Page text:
They will be, oh, I don’t know, TREKKING at some point, yes?

The new Star Trek movie has a title: Star Trek Into Darkness.


The new Star Trek movie also has a teasing synopsis:

After the crew of the Enterprise find an unstoppable force of terror from within their own organization, Captain Kirk leads a manhunt to a war-zone world to capture a one man weapon of mass destruction.

And, the new Star Trek movie has a poster:

OK. Now, I haven’t seen the movie yet, obviously. And I liked the last one, despite its nonsensical plot and complete mishandling of any characters not named Kirk, because it was a very slickly made entertainment with great-looking visuals, fun dialogue, and a frankly wonderful cast. But you know what this rebooted incarnation of Star Trek doesn’t seem to have?

Star Trek.

Again, I haven’t seen the movie, so it’s entirely possible that it will be a very good film. But here’s the thing: Star Trek was a lot of things over the years, even as it creatively petered out in the Enterprise and Star Trek Nemesis days. It was sometimes good old fashioned space opera. It was military science fiction. It was sociological SF. It was comedy. It gave us some of the best time travel stories ever. It produced an outstanding submarine thriller in The Wrath of Khan, and it did political allegory at times very well (Star Trek VI: The Undiscovered Country), and at times it did political allegory not very well at all (The Omega Glory). Star Trek told some of the best love stories I’ve ever seen, whether the love was romantic love (“The City on the Edge of Forever”), the love between friends (“The Empath”, Star Trek III: The Search for Spock), or the love between fathers and sons (“The Visitor”).

But what Star Trek never was, even in its most flamboyant journeys into explodey-spaceshippy-goodness (“Yesterday’s Enterprise“), was a tent-pole action franchise. And between that title, that synopsis, and that poster, that sure as hell seems like what the current creative team is shaping up Star Trek to be. So I guess we’ll see no more exploring strange new worlds and new civilizations, then? Will this crew at no point be boldly going much of anyplace at all, certainly not where no one has gone before? I mean, look at that poster. What are we looking at? The optimistic future? A future of science, and of exploration? Or are we looking on twisted, mangled wreckage with some bad-ass villain standing in the middle of it?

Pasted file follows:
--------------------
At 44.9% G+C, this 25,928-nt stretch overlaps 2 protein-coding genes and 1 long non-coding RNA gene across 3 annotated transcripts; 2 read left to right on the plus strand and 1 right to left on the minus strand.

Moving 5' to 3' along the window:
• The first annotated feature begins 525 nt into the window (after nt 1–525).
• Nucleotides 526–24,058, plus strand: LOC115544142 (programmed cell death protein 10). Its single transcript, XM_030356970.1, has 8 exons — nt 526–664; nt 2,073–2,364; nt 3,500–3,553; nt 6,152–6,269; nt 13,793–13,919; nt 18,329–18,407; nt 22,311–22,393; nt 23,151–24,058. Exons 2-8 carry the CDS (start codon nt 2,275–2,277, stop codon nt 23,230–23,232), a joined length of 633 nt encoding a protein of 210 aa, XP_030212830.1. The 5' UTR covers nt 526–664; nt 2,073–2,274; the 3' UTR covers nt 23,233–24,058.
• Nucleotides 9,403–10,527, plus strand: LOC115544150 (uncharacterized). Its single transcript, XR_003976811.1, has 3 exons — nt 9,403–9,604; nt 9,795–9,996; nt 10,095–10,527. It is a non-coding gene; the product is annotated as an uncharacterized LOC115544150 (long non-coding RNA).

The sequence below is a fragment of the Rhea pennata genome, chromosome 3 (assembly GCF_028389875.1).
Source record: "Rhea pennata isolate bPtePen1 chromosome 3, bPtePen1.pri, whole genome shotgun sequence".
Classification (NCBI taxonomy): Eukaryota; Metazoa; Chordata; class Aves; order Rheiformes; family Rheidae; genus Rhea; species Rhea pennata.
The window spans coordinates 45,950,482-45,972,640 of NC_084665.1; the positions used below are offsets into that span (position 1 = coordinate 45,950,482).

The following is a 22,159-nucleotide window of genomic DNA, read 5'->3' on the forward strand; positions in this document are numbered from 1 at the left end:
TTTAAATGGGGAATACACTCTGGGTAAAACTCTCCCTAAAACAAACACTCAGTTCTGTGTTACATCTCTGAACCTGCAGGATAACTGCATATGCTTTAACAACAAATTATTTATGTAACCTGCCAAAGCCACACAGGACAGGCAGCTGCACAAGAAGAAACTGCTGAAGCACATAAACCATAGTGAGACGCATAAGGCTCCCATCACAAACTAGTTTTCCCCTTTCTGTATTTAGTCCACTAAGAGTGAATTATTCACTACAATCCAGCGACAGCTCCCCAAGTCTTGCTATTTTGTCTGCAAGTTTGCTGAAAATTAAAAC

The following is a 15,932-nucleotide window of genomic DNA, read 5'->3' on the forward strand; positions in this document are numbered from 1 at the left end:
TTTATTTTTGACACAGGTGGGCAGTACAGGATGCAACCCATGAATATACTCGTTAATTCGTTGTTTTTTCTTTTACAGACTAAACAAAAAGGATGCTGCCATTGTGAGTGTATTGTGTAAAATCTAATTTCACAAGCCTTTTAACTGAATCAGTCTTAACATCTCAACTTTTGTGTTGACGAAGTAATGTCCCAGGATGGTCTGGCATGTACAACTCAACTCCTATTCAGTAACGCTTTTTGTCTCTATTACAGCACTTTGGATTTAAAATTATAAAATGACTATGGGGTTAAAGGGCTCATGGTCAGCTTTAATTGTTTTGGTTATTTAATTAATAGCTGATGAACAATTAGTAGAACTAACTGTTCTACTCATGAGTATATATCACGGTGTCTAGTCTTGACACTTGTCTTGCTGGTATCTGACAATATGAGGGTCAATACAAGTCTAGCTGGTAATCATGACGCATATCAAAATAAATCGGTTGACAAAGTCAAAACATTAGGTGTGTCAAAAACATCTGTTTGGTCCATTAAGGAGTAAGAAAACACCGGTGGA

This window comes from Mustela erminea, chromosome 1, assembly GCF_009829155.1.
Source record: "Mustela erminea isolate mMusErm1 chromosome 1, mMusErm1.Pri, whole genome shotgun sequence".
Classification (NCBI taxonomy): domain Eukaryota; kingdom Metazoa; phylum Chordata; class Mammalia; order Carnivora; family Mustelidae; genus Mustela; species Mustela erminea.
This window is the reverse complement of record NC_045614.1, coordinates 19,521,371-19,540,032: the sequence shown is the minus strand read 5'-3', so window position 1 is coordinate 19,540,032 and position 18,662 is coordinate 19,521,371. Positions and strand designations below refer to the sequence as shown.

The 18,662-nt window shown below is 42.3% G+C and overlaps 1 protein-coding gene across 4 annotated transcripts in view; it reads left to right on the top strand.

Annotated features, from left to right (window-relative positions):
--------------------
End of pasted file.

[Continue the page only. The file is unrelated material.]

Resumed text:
I know, I know. It’s a reboot, so they’re telling ‘new stories’. But you can only take the concept of a reboot so far before it becomes unrecognizable. You can make Sherlock Holmes a modern-day detective, but you can’t make him a tee-totaling policeman with a wife and kids. You can’t call your movie a remake of Rashomon and only tell the story from one viewpoint. If your Romeo and your Juliet live at the end and get married, then they’re not Romeo and Juliet.

And if the Enterprise crew is an action star split into seven people…then it might be a fun movie to watch, like the last one was. But it won’t be Star Trek.

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3 Responses to They will be, oh, I don’t know, TREKKING at some point, yes?

  1. Kal says:

    I am lucky to follow some of the most thoughful pop culture opinionist around and you are no exception. I have this fantasy in my head where this one will be the reboot's Wrath of Khan (and did ANYONE predict that Wrath would be as great as it turned out to be especially after the snorefest that was the first movie?) I like to think that Abrams dealt with expectations by creating something that would hook new watchers while not alienating old fans and for the most part he did that. Damn there are alot of movies next year that will either overjoy us all or break our damn hearts but that is the way things always are for the devoted.

  2. Kal says:

    Damn, I just realized who the villain is supposed to be from the synopsis – Gary Mitchell.

  3. M. D. Jackson says:

    Whether he's supposed to be Kahn, Gary Mitchell or the great great great (X100) grandson of Bane, shoehorning STAR TREK into THE DARK KNIGHT RISES just seems kind or wrong-headed.

    Sort of like making a movie loosely based on Asimov's robot stories, even going so far as to calling it, I, ROBOT and then making Susan Calvin the straight man to a wise-cracking detective hero.

    Is it any wonder I don't trust Hollywood.

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